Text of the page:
It’s only a matter of time
It’s only a matter of time

OLD (12)

D: M. Night Shyamalan

Universal / Perfect World / Blinding Edge (M. Night Shyamalan, Marc Bienstock & Ashwin Rajan)

US 🇺🇸 2021

108 mins


W: M. Night Shyamalan [based on the graphic novel “Sandcastle” by Pierre Oscar Levy & Frederick Peeters]

DP: Michael Gioulakis

Ed: Brett M. Reed

Mus: Trevor Gureckis

Gael Garcia Bernal (Guy Cappa), Vicky Krieps (Prisca Cappa), Rufus Sewell (Charles), Abbey Lee (Chrystal), Alex Wolff / Emun Elliott (Trent Cappa), Thomasin McKenzie / Embeth Davidtz (Maddox Cappa)


M. Night Shyamalan’s 2021 film Old has a very interesting premise, but it ruined by some clunky delivery of some really awkward dialogue, terrible exposition and a stupid twist ending that raises even more plot holes.

Adapted from a French graphic novel, the plot sees a dysfunctional family visit a health resort, where they are guided to a beautiful beach with another family and assorted characters.

Upon the beach, they find that time is accelerated and their young children become teenagers as the day progresses. 

Unable to escape, they age with each passing hour, with some of the other visitors falling victim to underlying diseases or ailments, or come to their end trying to swim or climb free.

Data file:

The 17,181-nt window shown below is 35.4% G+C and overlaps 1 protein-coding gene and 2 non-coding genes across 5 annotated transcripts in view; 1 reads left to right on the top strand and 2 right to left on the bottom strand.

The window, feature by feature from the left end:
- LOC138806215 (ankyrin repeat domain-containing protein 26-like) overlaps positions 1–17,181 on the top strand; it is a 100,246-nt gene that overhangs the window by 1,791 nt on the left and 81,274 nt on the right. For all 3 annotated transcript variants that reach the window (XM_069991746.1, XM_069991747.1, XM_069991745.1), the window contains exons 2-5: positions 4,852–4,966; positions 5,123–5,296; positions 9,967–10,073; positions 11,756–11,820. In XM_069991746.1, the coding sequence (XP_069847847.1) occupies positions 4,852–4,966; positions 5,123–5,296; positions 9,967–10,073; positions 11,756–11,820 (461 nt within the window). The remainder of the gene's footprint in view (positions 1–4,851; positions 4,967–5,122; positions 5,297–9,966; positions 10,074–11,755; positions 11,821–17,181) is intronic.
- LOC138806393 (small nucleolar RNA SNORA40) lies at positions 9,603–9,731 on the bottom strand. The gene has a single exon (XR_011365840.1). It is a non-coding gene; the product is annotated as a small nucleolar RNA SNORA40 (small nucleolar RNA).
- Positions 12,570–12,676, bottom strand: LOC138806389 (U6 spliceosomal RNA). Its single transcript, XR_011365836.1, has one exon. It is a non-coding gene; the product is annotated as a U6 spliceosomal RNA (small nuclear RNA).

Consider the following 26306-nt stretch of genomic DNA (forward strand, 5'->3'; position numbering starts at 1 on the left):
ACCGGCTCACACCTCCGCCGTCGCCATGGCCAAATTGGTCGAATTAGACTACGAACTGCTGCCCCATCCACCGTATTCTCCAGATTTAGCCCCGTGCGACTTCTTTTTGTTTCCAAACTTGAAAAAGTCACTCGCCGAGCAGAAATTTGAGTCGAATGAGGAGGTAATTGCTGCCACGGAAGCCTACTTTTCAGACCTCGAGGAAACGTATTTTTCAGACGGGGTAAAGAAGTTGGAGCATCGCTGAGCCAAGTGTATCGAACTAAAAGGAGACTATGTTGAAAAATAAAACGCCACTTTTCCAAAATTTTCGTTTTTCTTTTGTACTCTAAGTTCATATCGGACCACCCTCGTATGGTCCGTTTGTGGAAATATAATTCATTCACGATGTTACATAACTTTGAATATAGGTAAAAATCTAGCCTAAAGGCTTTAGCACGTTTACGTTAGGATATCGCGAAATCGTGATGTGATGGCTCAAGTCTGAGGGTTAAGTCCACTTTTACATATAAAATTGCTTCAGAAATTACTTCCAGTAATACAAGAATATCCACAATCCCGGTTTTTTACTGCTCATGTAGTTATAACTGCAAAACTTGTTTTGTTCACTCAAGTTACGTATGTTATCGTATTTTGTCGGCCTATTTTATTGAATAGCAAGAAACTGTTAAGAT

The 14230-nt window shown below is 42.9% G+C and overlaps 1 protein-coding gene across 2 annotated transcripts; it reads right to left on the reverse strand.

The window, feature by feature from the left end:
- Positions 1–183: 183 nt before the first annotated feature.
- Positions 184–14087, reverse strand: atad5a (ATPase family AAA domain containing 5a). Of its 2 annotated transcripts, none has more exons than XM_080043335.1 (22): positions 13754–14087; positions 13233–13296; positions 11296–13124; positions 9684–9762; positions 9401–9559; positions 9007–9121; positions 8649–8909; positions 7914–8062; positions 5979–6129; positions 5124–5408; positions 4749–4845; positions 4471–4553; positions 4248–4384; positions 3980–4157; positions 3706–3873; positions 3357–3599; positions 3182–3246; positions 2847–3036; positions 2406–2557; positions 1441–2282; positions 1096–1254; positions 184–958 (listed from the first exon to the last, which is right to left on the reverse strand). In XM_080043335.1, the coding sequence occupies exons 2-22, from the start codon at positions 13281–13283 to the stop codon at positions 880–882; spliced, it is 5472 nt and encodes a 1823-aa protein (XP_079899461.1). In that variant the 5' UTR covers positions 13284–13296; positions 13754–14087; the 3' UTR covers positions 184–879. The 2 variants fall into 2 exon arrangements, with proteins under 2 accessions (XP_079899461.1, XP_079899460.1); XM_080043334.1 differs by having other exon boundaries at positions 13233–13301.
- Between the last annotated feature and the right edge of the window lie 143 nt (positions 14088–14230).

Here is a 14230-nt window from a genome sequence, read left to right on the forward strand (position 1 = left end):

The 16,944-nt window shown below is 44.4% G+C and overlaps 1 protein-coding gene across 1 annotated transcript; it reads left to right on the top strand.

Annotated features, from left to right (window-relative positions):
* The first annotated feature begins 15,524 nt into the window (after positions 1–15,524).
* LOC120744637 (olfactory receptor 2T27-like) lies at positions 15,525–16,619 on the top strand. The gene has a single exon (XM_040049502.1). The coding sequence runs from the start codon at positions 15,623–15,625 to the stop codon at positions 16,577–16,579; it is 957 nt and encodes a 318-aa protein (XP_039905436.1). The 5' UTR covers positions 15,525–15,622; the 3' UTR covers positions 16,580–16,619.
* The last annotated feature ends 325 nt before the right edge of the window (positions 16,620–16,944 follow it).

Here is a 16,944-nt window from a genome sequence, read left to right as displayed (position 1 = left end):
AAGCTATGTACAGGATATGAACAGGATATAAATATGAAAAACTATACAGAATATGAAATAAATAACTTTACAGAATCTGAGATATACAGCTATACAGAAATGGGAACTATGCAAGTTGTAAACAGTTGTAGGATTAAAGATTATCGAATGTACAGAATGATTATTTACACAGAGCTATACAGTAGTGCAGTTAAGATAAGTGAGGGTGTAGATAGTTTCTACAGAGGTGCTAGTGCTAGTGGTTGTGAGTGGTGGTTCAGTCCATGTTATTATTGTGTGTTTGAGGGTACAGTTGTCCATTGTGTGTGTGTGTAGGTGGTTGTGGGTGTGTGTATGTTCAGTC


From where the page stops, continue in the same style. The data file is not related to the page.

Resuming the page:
There are a handful of good things to take away from this mysterious thriller, mostly the cinematography and scenery, which is captured beautifully throughout.  The casting for the two main child performances are also good, with Alex Wolff & Thomasin McKenzie as the standout actors, even when the dialogue leaves them high and dry.  The central plot device also has a lot of potential and makes for gripping viewing, but it would have been much better had the whole film been a metaphor for how fast time goes and looking after your older relatives while they’re still here, but the writer-director can’t help himself and delivers a Scooby Doo ending involving some mad scientists who would have got away with it if it weren’t for them pesky kids.

One thing I do respect about M. Night Shyamalan is that he funds his films himself, giving him full creative control of all aspects of the film without any studio interference so it’s 100% his own vision. This could work in or against his favour, in all honesty, and he really doesn’t want to become the next Neil Breen.  He even gets his family in on the act here, with his daughter warbling a truly terrible song (in the context of the film) over the end credits.  

If you want an Old movie by M. Night Shyamalan, I’d recommend The Sixth Sense or Unbreakable over this, as it is occasionally hilariously terrible.